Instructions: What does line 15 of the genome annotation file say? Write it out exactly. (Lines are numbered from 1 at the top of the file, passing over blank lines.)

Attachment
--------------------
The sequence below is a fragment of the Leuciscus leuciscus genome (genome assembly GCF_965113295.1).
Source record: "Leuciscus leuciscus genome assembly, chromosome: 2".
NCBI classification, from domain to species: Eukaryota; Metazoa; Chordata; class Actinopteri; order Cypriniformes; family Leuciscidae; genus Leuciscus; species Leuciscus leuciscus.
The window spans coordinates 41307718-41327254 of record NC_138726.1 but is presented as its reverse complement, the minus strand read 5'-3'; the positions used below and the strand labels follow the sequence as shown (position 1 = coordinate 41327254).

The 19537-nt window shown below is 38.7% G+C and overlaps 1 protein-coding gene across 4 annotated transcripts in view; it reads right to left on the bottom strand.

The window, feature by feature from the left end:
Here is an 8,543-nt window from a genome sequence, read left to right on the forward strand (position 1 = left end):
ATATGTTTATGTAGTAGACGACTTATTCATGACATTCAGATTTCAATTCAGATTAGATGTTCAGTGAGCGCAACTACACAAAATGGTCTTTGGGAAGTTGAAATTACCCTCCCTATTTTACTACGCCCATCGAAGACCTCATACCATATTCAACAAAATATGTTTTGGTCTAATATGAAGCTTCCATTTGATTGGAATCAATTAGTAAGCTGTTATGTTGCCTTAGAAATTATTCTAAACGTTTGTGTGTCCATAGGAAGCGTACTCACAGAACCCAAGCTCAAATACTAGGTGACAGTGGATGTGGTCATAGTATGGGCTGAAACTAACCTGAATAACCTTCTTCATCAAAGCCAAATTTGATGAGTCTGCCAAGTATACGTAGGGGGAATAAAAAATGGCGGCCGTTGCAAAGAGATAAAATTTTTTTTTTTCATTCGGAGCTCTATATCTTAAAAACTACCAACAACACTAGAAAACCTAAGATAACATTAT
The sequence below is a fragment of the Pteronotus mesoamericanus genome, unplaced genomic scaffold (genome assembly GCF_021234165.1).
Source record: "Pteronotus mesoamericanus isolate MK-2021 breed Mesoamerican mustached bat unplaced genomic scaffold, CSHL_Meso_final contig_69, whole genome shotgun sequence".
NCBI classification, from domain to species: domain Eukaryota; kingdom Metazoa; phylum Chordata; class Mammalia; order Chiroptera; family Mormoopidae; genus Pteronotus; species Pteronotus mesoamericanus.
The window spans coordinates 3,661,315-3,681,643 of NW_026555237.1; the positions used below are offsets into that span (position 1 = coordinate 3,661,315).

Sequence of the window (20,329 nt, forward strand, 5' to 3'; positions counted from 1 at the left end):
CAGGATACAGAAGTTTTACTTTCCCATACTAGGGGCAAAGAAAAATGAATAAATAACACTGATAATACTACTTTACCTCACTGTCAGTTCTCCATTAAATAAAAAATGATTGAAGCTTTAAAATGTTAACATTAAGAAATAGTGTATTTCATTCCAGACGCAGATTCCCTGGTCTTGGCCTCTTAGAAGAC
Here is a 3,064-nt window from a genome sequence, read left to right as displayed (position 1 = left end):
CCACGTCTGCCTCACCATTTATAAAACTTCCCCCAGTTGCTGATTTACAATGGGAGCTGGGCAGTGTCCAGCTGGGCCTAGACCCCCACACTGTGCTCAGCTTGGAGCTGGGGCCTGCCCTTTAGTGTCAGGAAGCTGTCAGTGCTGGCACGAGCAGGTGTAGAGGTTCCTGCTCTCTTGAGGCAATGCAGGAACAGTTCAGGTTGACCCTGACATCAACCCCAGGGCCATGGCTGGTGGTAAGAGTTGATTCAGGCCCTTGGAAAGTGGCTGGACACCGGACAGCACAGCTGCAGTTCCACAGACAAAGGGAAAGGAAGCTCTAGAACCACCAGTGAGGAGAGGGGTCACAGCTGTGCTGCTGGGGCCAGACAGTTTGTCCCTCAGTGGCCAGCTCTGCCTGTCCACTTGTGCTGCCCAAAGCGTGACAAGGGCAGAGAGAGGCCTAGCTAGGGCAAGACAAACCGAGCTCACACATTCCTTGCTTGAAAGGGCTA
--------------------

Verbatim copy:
Here is a 3,064-nt window from a genome sequence, read left to right as displayed (position 1 = left end):